Authors: Jonathan Grudin
Posted: Thu, January 09, 2014 - 10:34:14
As a new year starts, we may review the year past, taking note of passages and travel, selecting events that provide humorous, solemn, embarrassing, or celebratory glances back. A crafted retrospective might be accompanied by a resolution to do better.
More broadly, much time is spent analyzing the past. Acclaimed successes—a project or product, a career, a discipline—we wish to understand and emulate. We can also learn from failures—a terminated project, someone who missed being a contender, an unsuccessful line of research. Any project can reveal possible efficiencies; any life can be learned from.
Reverse engineering successes
Success sells. Countless business books promote management practices such as business process reengineering or building diversity, illustrating them with case studies of successful application. Magazines promise to reveal the strategies of successful businesses and executives. Research papers identify factors shared by successful ventures: open-source development projects, social media sites, and so on. Readers hope that understanding past successes will improve the odds for their next endeavor.
A previous post on confirmation bias quoted Francis Bacon describing a success—a man on a storm-tossed ship praying and being saved—and noted that we can’t draw a causal connection because we don’t hear from those who drowned after saying their vows. Different factors could save a man; a successful project or enterprise could owe success to an almost infinite range of factors.
Finding a practice shared by successful ventures tells us little, because there are so many factors that could contribute to the outcome. A big step toward producing a useful analysis of successes is to simultaneously study unsuccessful ventures. If a practice is present in the former and not the latter, its positive contribution is much more plausible—but this is rarely done. It is not inspirational to read about failures and it can be difficult to get people to discuss them objectively.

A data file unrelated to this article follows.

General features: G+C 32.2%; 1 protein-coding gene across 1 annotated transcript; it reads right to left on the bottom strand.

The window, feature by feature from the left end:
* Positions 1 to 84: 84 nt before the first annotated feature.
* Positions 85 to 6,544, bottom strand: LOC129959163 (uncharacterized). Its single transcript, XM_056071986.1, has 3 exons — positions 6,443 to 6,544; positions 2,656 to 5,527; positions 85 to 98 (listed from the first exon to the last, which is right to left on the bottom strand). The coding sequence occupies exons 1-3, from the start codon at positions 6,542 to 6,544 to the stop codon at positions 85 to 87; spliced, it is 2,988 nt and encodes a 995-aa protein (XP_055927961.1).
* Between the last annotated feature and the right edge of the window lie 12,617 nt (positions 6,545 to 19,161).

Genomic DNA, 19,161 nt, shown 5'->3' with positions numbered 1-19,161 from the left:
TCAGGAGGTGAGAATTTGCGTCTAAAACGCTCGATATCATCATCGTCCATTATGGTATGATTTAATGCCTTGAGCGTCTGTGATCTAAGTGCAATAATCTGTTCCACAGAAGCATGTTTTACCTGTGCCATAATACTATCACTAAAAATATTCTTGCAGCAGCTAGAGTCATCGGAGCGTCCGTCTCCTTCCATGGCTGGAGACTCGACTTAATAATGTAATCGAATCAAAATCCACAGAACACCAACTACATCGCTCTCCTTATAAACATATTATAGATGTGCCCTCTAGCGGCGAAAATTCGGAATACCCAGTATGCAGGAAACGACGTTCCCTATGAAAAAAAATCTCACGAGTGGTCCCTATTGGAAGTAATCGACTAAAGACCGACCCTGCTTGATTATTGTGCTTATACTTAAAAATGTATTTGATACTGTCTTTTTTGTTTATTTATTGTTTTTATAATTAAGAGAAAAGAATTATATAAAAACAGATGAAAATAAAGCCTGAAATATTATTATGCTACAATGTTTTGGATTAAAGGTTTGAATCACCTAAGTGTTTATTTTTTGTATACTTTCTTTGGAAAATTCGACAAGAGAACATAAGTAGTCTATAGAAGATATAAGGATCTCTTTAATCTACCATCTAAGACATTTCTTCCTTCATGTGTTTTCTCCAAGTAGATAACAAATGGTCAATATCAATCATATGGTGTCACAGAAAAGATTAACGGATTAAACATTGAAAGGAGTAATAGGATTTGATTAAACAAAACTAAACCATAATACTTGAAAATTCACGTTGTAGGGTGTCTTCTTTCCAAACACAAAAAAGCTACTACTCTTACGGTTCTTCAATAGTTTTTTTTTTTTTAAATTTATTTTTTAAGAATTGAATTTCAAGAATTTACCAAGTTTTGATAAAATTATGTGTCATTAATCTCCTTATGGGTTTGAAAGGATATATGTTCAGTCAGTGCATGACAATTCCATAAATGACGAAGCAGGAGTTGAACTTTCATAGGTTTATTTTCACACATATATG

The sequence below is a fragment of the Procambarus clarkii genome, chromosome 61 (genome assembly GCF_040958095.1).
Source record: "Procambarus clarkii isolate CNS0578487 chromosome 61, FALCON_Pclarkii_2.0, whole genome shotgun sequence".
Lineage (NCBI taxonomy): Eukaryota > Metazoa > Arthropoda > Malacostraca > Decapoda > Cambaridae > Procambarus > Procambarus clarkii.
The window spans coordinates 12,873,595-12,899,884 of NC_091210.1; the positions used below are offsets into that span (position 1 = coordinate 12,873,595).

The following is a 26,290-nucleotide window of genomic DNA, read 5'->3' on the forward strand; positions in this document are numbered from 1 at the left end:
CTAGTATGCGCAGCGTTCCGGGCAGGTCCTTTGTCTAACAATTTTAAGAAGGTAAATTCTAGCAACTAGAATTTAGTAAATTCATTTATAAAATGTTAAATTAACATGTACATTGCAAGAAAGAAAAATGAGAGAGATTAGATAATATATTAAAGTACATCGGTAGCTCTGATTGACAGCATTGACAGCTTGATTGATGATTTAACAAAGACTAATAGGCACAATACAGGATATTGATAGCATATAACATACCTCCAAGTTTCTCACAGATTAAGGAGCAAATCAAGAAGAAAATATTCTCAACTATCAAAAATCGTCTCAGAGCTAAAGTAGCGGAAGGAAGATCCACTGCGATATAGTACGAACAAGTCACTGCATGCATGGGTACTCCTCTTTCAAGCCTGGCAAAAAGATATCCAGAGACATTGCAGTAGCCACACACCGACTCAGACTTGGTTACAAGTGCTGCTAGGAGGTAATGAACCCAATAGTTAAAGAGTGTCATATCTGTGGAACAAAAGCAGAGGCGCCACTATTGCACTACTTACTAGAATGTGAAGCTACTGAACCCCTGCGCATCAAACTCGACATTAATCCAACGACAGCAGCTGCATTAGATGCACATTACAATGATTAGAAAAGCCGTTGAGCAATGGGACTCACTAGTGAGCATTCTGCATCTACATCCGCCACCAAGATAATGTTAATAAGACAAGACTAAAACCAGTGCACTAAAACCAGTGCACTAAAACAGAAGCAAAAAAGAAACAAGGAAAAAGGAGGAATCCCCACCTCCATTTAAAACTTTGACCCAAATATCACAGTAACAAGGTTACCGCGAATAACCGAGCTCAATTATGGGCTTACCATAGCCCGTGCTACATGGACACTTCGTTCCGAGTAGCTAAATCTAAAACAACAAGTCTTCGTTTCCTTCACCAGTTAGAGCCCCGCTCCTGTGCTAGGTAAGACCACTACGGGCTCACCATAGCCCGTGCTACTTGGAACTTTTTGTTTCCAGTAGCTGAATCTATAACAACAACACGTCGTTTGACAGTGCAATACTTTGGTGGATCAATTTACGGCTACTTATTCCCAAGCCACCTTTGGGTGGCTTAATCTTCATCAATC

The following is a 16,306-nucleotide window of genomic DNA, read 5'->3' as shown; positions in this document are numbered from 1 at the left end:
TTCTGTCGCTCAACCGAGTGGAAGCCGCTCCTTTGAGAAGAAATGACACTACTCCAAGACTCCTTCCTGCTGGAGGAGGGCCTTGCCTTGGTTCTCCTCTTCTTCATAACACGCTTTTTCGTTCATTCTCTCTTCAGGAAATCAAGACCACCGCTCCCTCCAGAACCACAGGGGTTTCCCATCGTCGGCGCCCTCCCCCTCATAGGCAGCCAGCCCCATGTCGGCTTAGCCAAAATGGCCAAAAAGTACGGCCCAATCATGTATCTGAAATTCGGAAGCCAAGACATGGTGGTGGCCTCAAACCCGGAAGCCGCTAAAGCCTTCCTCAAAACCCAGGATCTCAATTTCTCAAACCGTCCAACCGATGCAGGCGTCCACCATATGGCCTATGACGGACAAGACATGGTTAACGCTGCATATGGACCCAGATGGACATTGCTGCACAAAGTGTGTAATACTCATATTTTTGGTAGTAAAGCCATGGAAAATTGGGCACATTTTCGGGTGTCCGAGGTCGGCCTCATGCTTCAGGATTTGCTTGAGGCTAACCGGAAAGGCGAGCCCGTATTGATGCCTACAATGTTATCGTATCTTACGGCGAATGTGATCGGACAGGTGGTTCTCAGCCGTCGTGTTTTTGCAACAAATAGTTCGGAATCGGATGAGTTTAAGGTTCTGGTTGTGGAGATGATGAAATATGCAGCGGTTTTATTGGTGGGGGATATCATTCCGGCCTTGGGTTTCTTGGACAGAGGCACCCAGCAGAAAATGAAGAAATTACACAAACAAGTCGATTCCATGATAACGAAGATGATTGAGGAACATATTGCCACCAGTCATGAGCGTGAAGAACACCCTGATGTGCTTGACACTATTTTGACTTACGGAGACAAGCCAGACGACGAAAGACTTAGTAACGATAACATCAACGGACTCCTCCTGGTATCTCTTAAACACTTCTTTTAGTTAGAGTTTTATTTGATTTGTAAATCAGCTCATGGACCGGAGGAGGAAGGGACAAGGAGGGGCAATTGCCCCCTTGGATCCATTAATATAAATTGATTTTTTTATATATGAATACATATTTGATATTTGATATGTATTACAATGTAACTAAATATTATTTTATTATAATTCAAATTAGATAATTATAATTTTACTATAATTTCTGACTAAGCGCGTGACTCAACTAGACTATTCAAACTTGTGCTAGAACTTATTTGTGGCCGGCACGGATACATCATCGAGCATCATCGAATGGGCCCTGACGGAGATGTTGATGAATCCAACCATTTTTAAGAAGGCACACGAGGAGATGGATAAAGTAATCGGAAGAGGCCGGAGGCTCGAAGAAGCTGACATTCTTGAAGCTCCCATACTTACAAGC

What phases of successful software engineering projects are the most expensive? Operation and maintenance—and analyses showed those costs would be far less had the initial design been better. The conclusion—put more effort into designing it right—is congenial to HCI professionals who all too often are asked to paper-over deep problems with surface user interface adjustments, help text, and training. However, is this conclusion valid? Perhaps not. In environments where one in ten new ventures succeeds, reverse engineering the successes is risky. Why did the 90% fail? How many spent so much time on design they missed a go/no-go decision point, lost the confidence of management, or lost out to a rival project that presented a design that looked good enough? Without analyzing failed projects, we don’t know whether spending more time on design is good advice. Reverse engineering of successful software projects was worthwhile, but not enough.
However, analyzing failed projects has challenges, too.
Reverse engineering failures
“Success has many parents, but failure is an orphan.”
Some companies claim to conduct project “post-mortems.” When a product or project collapses, senior management would like to know what went wrong. However, to avoid acrimonious finger-pointing and further demoralization of team members, the preference is to get everyone looking forward and engaged on new projects as quickly as possible. Dwelling on what went wrong could make people overly cautious or averse to documenting activity for fear of subsequent retribution. And no one wants news about problems to reach the press, customers, or funding agencies. Twenty-five years ago (at a different company), when a high-level effort was cancelled as it neared completion, we were instructed to destroy the extensive record of our work.
The collapse of an organization is also difficult to dissect. The aforementioned enterprise and another that I worked for were extremely successful for many years, then went bankrupt. Their records vanished. When I heard that one was shutting down, I phoned a former colleague to ask her to preserve some materials. “You’re two days too late,” she said. “It all went to the dump.” Similarly, when AFIPS, the parent organization of ACM and IEEE, collapsed financially and went out of business in 1990, its records and collections became landfill. Not only is it difficult to piece together what happened, years later there was uncertainty about copyright ownership of its conference proceedings.